Topics: ACA Compliance
December 9, 2016 /
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Topics: ACA Compliance
HR personnel who have been struggling to sift through IRS guidelines on ACA reporting have been given extra time to prepare the necessary reporting forms for employees. The government has temporarily adjusted reporting guidelines under Code 6055 and 6056. After they determined that significant numbers of employers and insurance providers were having difficulty "gathering and interpreting" the information needed to provide Forms 1095-B and 1095-C to employees, the IRS and the Treasury Department have granted them some leeway.[Why It's Time To Dump Your Payroll Provider]
The ACA's employer mandate is required for applicable large employers with 50 or more full-time employees (or equivalents). Large employers must adhere to tracking and reporting requirements.
Small businesses (those with fewer than 50 employees) are still subject to some of the ACA reporting requirements. For example, entities with a self-insured health plan are required to submit Forms 1095-B and 1094-B. They also have to provide workers with a copy of Form 1095-B. For small businesses that are members of a controlled or affiliated service group that collectively has at least 50 employees, completion of Forms 1095-C and 1094-C is required.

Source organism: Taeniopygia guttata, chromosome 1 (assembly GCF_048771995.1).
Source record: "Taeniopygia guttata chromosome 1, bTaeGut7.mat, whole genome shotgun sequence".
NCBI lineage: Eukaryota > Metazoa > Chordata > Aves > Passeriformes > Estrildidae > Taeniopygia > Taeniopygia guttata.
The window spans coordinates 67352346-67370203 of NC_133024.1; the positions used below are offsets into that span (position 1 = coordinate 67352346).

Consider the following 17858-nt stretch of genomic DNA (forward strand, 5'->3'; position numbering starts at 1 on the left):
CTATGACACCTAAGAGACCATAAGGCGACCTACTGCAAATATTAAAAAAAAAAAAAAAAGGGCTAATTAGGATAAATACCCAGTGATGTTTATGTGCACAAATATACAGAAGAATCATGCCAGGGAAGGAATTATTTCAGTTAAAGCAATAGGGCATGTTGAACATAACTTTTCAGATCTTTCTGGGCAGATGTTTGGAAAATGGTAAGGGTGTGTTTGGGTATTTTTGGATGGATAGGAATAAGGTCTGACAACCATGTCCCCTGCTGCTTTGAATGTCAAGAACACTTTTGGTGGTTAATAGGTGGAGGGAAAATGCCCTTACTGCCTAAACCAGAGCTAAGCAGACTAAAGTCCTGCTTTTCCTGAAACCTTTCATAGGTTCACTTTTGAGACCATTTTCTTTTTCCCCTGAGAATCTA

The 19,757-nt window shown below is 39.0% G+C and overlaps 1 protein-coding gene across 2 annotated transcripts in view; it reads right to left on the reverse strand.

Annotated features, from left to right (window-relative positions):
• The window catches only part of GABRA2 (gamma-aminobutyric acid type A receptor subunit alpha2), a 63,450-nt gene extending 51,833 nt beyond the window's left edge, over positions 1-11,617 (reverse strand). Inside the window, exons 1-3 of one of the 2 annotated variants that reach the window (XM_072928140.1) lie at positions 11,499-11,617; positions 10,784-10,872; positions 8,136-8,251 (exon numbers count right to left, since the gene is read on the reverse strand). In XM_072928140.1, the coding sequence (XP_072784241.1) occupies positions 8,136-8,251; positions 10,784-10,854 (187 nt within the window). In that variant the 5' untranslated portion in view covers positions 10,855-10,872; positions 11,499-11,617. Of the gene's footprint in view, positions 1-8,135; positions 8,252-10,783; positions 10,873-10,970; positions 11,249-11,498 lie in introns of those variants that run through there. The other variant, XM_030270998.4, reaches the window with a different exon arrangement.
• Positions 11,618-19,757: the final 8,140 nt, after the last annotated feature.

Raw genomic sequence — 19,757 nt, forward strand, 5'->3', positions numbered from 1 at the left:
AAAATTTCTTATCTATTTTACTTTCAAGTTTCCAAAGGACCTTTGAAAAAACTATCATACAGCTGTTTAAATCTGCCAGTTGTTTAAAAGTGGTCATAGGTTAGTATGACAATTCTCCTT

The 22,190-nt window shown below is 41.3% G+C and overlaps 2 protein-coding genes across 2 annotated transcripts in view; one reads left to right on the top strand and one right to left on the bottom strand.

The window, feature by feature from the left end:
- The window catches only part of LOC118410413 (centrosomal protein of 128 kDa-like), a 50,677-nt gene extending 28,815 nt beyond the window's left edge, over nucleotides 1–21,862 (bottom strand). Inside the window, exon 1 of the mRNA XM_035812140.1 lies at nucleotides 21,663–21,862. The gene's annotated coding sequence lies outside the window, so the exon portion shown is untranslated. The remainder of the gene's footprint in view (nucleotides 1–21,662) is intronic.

HR teams should be aware that employers will be penalized if they do not submit required paperwork by the appropriate deadlines. The IRS states in Notice 2016-70 that it will apply a "reasonable cause analysis" to determine penalty amounts for delinquent filers. The IRS will consider factors such as whether employers made reasonable efforts to prepare for filing by attempting to submit information to an agent or test their own ability to gather and submit required data. The IRS will also evaluate whether employers are taking reasonable steps to comply with 2017 filing requirements.
The IRS will continue its "good faith compliance" standard for the second year of ACA reporting (2016). According to that provision, inaccurate or incomplete information on reporting forms won't result in a penalty, provided the forms were filed on time and the employer can demonstrate that they were completed in good faith.
While many are hopeful that President-elect Donald Trump will repeal the ACA upon taking office, the law currently remains in place. Employers and HR departments are advised to closely monitor their processes, observe the ACA distribution deadline, and submit required forms on time.
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